Dys. Morphia or: How Iā€™m learning to stop worrying and love the (Mom) Bod.

(Disclaimer: yet another post from my phone under the wire of my son’s naps so it’s a little raw and unfiltered I’m so sorry!)

I’m pretty sure anyone reading this blog is too young to get what this is parodying. Because I’m too young to get this is parodying, as it’s a film from even before my parents’ time. I only know about it because I’ve seen this title in a trivia game and the name resonated with me. If you care to know where it comes from, you can look at the IMDb. It’s a classic, I should see it sometime.

Anyway, getting to the point, I know this blog has been a lot about personal issues more so than actual Mom stuff, but we Moms need to look out for ourselves and each other. We owe it to our babies to be our best selves, whatever that takes.

I took this picture before I got married. I was mad at the way I looked. I was livid with myself for not losing enough weight before my wedding and felt I didn’t deserve to get married…my self image has always been a little warped šŸ˜…

So, if you haven’t already guessed, this post is all about body image issues. Particularly after a baby. I’m sure I don’t need to tell you that our bodies go through the ringer while we’re incubating our progeny, some more so than others. And while it’s a simple biological fact that the majority of us won’t be the same after our miraculous, awe-inspiring forms bring forth miraculous, awe-inspiring, albeit terrifying, life, somehow it feels like the pressure is on for us to fit back into those skinny jeans from college as soon as we “recover” from the ordeal our bodies have gone through.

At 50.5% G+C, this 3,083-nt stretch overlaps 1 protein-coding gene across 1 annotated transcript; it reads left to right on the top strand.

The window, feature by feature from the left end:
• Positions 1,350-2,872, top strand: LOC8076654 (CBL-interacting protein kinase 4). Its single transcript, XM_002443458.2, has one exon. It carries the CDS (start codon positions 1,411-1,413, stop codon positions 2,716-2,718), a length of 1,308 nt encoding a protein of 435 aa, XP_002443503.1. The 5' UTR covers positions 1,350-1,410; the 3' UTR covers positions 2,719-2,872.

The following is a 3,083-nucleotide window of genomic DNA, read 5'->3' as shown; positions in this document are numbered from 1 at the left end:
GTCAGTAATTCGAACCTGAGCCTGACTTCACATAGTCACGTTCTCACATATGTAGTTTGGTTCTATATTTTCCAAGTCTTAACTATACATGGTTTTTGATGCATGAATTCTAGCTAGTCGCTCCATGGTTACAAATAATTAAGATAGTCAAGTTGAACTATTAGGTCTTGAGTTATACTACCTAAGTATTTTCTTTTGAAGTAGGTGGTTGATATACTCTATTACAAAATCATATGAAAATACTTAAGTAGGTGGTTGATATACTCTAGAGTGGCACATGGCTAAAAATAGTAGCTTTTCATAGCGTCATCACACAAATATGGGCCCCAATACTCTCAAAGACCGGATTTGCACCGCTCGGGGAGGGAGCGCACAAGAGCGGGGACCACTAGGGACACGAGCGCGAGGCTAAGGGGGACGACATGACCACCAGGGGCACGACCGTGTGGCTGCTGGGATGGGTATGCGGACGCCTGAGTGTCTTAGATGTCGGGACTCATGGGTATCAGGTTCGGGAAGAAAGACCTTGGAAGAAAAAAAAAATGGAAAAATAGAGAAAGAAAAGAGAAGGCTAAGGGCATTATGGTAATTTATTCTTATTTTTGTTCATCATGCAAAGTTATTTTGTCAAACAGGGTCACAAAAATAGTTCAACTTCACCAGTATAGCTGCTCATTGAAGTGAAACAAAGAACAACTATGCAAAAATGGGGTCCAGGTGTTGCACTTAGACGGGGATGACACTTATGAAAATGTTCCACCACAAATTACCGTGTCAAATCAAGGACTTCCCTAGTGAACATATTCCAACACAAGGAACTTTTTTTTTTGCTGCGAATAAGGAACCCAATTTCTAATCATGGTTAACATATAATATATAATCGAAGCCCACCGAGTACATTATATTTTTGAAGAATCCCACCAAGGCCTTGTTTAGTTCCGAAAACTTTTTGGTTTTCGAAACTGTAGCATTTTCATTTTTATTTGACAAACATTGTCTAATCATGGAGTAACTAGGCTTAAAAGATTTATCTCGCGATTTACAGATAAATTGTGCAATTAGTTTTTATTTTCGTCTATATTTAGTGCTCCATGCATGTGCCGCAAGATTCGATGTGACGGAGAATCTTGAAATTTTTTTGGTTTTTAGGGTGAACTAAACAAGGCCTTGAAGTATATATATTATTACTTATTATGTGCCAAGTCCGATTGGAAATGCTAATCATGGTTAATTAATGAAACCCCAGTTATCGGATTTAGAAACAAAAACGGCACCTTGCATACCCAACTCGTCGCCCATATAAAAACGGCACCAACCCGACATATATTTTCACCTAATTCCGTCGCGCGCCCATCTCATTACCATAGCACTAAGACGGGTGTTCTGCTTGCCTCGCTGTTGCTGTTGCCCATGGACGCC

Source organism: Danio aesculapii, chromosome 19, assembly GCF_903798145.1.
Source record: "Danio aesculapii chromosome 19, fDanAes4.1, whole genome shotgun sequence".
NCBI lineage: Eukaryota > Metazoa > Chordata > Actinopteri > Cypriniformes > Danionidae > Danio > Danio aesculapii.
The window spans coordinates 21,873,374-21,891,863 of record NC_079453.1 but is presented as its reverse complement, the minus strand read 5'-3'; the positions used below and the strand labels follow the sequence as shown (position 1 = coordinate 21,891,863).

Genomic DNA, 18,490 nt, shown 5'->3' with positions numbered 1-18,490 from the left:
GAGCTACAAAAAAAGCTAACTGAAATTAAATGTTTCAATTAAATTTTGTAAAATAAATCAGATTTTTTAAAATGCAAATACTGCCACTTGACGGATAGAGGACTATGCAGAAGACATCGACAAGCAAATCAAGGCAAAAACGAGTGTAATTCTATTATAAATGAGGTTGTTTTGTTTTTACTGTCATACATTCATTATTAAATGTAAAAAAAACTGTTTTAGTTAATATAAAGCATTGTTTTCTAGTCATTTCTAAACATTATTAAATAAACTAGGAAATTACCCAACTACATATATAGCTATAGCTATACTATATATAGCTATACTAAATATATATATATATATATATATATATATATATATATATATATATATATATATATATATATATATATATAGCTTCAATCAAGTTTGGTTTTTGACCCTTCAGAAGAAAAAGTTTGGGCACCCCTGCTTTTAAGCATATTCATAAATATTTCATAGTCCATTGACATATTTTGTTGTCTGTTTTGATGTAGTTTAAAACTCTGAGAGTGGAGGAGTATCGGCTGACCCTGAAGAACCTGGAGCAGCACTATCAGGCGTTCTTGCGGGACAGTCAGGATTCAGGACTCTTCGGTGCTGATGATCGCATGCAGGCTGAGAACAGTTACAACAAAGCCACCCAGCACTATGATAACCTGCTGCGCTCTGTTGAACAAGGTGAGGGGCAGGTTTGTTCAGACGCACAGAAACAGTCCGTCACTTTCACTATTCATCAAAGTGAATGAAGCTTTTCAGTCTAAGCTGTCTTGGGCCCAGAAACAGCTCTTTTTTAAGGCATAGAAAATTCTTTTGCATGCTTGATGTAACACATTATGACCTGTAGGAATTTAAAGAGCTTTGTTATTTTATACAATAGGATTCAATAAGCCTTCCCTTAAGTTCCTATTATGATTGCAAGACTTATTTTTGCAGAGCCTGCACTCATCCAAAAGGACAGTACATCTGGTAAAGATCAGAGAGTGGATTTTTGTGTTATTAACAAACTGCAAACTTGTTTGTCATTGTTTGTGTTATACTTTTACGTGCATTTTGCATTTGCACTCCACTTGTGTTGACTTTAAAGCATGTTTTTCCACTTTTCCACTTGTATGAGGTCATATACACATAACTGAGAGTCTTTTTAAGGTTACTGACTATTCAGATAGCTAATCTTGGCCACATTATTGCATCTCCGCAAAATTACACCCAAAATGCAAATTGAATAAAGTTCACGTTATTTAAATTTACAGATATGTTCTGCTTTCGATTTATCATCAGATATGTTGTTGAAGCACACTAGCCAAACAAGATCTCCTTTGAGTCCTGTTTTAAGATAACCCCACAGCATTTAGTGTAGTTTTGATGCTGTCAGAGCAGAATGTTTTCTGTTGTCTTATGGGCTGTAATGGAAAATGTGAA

It seems like those perfect inspo moms follow me everywhere I go. Pinterest, Instagram, YouTube, hecc, even family and friends and friends of friends seem to have it more together than I do…I know the most toxic thing you can do to yourself is compare yourself to others, but it’s easier said than done.

Working my Puff into Tuff šŸ’ŖšŸ¼ My failed attempt at inspomomming. I busted my knees for three weeks running full impact downhill shortly after my 6 week recovery period šŸ˜…

I have this addiction of sorts to hurting myself. I’ll get more into that in another blog post. But in a nutshell, lately my addiction is laying into myself about my body. I know I’m not alone in this.

I feel like there’s a negative message in the media about post baby bodies. In the movies, after women have babies, they just lose that prosthetic bump and just have a messy, but still attractive bun and running makeup that’s still somehow on point. But their bodies are for the most part, back to being taut, with perky boobs and although they wear mainly sweats and yoga pants because #relatable, you can tell that they could probably zip their pre-baby jeans. This could just be that they weren’t really pregnant to begin with, but I guess even after knowing real people that have gone through this before me, I guess I still had this idea that I’d breastfeed, workout, eat right and the weight would melt off. Yeah, #notsomuch.